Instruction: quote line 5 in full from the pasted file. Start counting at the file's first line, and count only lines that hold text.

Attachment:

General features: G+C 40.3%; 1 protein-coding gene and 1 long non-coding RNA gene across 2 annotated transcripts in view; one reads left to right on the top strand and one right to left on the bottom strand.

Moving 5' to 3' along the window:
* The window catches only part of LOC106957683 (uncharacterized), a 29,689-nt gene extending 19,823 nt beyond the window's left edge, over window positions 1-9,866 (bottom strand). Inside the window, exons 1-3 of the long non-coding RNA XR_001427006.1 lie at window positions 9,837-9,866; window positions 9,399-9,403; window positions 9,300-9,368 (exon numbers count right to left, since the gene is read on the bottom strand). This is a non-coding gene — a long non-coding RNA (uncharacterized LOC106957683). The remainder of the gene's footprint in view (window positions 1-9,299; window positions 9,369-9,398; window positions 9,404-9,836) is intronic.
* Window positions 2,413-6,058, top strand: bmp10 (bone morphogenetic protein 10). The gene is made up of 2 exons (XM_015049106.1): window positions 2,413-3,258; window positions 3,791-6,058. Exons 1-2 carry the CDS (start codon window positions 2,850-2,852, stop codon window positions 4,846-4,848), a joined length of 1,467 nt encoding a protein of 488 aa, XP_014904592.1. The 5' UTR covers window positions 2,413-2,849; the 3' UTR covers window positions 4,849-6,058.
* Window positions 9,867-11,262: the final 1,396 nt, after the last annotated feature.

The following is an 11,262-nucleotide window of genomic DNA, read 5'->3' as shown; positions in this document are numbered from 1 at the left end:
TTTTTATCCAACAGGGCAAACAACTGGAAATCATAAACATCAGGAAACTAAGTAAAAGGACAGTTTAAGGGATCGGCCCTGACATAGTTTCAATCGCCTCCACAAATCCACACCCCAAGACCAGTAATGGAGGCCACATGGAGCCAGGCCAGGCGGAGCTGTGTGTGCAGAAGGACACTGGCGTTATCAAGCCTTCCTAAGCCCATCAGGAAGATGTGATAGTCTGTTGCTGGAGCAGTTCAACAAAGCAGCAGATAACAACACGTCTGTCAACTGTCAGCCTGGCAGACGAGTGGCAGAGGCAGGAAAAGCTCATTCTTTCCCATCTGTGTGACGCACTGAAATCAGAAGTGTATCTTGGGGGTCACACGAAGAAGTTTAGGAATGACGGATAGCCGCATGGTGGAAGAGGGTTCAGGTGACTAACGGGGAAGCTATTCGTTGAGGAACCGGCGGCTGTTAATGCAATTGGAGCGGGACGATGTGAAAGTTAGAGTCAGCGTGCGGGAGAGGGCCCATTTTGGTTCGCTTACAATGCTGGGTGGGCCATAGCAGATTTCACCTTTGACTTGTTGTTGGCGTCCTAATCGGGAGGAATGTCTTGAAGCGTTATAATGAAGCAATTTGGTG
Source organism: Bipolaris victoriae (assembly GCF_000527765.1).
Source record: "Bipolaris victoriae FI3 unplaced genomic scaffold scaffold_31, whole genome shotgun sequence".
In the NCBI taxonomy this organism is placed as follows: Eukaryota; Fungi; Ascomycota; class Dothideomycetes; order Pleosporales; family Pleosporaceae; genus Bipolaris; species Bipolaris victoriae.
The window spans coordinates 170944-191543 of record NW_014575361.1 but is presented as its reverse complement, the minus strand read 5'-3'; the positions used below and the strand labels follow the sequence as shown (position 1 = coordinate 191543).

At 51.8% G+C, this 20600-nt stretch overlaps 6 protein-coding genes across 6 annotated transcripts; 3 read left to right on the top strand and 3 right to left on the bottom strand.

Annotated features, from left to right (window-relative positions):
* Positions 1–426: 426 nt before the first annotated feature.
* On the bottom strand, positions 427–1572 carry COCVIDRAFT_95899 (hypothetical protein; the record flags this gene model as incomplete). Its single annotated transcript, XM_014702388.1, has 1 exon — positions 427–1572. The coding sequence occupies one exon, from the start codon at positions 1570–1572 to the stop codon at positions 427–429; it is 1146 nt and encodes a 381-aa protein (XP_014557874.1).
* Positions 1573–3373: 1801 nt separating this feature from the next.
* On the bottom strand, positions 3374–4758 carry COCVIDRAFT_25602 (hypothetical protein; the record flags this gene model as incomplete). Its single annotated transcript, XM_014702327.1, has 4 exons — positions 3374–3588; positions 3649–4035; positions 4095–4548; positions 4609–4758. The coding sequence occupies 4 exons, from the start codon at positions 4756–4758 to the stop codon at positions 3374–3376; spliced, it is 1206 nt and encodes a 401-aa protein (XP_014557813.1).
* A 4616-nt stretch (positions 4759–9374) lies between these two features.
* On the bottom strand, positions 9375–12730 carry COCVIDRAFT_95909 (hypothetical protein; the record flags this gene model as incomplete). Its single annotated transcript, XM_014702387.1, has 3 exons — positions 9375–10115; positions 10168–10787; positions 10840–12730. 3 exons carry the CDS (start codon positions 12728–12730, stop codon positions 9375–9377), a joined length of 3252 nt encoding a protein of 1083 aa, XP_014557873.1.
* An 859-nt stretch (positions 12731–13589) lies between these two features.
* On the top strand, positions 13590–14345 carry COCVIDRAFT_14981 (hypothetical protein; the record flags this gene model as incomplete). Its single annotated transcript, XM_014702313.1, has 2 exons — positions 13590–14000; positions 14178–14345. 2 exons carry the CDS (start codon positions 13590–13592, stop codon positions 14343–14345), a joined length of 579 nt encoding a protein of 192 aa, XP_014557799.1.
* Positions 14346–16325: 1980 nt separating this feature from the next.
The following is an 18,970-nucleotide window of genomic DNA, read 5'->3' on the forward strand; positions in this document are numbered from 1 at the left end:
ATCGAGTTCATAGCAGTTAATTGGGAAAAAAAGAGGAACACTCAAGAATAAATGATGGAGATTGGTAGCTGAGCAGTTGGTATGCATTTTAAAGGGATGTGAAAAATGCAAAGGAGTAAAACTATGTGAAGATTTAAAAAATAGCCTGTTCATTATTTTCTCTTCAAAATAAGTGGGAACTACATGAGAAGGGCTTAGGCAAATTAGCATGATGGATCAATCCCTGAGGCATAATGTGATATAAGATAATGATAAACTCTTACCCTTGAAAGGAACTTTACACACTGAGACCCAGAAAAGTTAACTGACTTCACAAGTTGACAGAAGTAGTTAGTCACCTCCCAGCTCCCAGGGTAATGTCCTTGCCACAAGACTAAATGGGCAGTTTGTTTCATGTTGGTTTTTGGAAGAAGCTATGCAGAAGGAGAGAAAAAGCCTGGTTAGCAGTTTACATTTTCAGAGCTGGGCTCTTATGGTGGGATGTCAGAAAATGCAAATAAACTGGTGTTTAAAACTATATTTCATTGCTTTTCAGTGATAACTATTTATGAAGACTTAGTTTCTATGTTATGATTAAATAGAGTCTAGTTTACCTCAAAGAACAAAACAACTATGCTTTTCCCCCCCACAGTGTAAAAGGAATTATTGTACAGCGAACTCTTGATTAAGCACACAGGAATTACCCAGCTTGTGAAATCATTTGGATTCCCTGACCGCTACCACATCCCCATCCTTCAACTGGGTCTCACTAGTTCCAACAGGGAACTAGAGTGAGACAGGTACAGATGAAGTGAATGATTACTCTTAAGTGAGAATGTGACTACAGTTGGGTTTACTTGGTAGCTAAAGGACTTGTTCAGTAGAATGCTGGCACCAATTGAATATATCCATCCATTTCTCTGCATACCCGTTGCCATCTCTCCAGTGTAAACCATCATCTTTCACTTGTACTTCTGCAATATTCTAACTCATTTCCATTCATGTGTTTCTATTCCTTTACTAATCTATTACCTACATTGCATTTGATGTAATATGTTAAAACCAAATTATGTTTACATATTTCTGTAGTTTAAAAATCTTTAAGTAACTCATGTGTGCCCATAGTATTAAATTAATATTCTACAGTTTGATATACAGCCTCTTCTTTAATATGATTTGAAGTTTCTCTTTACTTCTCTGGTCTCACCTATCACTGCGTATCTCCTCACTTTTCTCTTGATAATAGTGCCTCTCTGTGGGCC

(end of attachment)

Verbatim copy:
* Window positions 9,867-11,262: the final 1,396 nt, after the last annotated feature.